You create SuiteScript customizations using an event-driven system. You define various types of Script records, each of which has its own unique set of events, and in your source file, you define functions that will be called to handle those events as they occur.
Scripts are one of the primary components with which you'll design and build your applications. The goal with this article is merely to become acquainted with the Script types and events available.
The Client Script is one of the more commonly used, and complex, script types available to you. As its name implies, the Client Script runs in the browser, i.e. on the client side. It is the only script type that runs on the client side; all others will execute on the server side of NetSuite.
The primary use of the Client Script is for responding to user interactions with record forms within the NetSuite UI.
As soon as the user loads a record form in Edit mode, a
pageInit event is fired that we can use to run code as the form is initialized, before the user can interact with it.
Whenever the user then changes any field on the form, a series of events will fire:
validateFieldevent fires that allows us to validate the value the user is trying to enter in the field. We can use this to either accept or prevent the change from taking place.
fieldChangedevent then fires that allows us to respond to the new value in the field.
postSourcingevent fires after any and all dependent fields have also sourced in their values. This allows us to respond to the change and make sure we are working with all of the correct data.
This series of events fires no matter whether the user is changing a body field or a sublist field.
As the user does make changes to sublist lines, another series of events will be triggered:
lineInitevent is fired whenever the user initially selects a new or existing line, before they are able to make any changes to the fields on the line.
validateLineevent is fired that allows us to verify that the entire line is valid and can be added to the record.
validateInsertevent is fired, which works exactly like the
validateDeleteis fired that allows to either allow or deny the removal of the line.
recalcevent is fired that allows us to respond to the change in amount of our transaction.
sublistChangedevent is fired to allow us to respond to the completed line change.
Finally, when the user clicks the Save button on the record, a
saveRecord event is fired that allows us to validate whether the record is valid and can be saved. We can either prevent the save from occurring, or allow it to proceed with this event.
The Client script has by far the most events of any Script type, and the most complex relationship between those events.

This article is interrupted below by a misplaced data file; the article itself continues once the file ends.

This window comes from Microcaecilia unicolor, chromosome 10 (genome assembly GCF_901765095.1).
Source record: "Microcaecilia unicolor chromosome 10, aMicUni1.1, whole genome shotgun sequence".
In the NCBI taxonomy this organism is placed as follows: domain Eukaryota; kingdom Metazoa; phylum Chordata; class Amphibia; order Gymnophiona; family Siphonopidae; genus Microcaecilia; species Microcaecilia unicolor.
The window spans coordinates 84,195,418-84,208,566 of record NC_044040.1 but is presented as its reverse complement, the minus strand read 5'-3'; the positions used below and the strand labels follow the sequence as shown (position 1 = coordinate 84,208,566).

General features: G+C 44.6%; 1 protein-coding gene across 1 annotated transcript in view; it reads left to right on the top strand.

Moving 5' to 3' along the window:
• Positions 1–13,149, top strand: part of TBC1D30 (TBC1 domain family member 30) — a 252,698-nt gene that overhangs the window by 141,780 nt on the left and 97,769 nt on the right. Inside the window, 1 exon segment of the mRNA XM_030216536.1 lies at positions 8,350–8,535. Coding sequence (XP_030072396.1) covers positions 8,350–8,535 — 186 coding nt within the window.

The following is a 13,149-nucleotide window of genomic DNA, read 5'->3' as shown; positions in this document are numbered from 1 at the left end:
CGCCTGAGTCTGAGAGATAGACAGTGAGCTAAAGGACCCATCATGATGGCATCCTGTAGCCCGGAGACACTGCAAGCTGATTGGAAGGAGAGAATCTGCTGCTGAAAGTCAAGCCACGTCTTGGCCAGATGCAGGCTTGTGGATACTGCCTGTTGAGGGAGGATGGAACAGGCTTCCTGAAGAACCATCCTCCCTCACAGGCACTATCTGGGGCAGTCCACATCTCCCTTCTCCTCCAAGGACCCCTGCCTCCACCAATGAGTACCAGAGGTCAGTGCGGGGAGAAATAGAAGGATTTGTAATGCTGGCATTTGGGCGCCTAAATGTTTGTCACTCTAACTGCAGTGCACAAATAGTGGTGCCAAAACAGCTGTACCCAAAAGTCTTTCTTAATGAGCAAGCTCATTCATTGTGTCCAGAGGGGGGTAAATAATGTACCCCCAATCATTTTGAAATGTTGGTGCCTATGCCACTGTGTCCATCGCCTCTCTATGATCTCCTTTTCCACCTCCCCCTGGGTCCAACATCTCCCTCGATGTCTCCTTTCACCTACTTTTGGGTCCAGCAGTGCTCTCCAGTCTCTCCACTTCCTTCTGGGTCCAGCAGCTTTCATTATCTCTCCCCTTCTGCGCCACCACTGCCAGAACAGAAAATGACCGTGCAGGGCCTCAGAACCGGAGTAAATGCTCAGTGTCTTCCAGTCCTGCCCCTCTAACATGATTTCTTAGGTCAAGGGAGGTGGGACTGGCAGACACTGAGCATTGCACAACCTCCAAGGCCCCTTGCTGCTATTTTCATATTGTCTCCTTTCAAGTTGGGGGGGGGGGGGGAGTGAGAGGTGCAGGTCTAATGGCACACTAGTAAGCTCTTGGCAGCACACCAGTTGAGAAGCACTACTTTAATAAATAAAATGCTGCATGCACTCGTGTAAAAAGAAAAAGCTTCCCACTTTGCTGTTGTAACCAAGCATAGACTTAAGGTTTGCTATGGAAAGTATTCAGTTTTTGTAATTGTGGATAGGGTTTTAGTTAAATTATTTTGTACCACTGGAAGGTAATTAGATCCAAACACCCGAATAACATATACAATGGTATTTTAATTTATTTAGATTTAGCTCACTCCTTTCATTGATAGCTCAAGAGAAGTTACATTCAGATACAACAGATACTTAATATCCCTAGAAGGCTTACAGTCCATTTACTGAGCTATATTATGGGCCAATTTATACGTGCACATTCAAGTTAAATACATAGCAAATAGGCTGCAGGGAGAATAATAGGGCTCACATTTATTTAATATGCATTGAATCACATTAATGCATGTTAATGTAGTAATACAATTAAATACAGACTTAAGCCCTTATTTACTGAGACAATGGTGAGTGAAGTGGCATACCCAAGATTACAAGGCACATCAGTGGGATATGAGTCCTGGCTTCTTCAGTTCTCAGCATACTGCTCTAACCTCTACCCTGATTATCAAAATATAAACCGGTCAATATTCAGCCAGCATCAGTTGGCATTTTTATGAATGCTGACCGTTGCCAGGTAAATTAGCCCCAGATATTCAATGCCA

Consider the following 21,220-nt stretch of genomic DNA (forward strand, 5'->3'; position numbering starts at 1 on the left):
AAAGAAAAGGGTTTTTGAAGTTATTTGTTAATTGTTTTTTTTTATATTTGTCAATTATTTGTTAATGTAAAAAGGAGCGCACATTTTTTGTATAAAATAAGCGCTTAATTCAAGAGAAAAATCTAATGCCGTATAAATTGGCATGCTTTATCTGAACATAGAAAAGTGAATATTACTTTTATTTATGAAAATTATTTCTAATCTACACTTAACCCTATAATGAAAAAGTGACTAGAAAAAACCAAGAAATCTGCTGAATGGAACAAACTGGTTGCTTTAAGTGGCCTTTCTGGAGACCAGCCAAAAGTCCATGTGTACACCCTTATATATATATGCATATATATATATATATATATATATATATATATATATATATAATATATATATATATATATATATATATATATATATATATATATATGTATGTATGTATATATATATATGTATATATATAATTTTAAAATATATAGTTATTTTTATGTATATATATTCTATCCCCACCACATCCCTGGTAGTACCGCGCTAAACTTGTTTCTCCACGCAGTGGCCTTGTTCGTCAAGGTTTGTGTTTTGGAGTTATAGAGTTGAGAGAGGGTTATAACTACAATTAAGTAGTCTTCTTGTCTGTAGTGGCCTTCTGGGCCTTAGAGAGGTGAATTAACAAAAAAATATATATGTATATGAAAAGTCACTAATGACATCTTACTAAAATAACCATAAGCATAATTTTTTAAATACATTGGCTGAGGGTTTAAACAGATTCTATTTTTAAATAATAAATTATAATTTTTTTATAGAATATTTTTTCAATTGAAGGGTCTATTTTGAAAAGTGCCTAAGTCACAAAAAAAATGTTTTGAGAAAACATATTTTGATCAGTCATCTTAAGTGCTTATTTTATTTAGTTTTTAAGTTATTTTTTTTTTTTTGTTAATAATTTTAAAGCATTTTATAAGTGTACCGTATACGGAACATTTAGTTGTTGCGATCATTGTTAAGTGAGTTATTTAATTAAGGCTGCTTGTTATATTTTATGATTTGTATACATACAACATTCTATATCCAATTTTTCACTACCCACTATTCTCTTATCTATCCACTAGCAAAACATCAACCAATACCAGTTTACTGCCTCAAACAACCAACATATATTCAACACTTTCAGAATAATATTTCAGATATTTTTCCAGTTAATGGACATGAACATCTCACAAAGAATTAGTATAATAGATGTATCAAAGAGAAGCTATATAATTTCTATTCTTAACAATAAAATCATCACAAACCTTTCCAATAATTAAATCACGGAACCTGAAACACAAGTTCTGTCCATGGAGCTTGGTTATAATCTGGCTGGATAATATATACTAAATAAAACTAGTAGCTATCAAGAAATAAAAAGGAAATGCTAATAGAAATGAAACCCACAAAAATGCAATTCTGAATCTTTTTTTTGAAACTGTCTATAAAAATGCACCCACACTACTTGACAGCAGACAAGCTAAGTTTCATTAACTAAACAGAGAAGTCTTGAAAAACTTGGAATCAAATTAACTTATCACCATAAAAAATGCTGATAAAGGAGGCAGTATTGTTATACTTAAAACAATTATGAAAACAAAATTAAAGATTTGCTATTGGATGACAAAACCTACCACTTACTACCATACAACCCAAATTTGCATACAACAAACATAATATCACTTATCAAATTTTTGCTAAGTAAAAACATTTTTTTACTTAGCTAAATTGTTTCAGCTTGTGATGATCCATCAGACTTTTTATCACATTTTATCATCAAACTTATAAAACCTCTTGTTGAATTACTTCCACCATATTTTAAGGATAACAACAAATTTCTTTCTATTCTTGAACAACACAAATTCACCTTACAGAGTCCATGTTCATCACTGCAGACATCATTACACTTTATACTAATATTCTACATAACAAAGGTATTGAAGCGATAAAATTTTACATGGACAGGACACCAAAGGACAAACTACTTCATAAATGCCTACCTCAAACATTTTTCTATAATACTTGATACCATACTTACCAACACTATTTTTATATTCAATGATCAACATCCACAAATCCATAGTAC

Closely related to the Client Script is the User Event Script. The events of this Script type are again fired when a record is being loaded or saved, but it instead runs on the server side. As such, it cannot be used to respond immediately to field changes, but it also is not limited to only users interacting with the record on a form.
User Event scripts will execute no matter where the load or submit request is coming from, whether it's a user working in the UI, a third-party integration, or another internal Script making the request.
Whenever a process or user attempts to read a record out of the database, the User Event's
beforeLoad event is triggered. We can use this to pre-process data, set default values, or manipulate the UI form before the user sees it.
Once a process or user attempts to submit a record to the database, whether it's the creation of a new record, editing of an existing record, or the deletion of a record, the following sequence occurs:
beforeSubmitevent fires. We can use this event, for example, to clean up the record before it gets in the database.
afterSubmitevent fires. We can use this event, for example, to send out email notifications of changes, or to sync up with integrated third-party systems.
You can also watch this series of videos that help to visualize the events of this script type.
There are two types of scripts we can leverage for running background processing on a specific, regular interval; these are the Scheduled and the Map/Reduce scripts. Note that the Map/Reduce script type is only available in SuiteScript 2.0. The Scheduled script is available for both 1.0 and 2.0.
The Scheduled script only has a single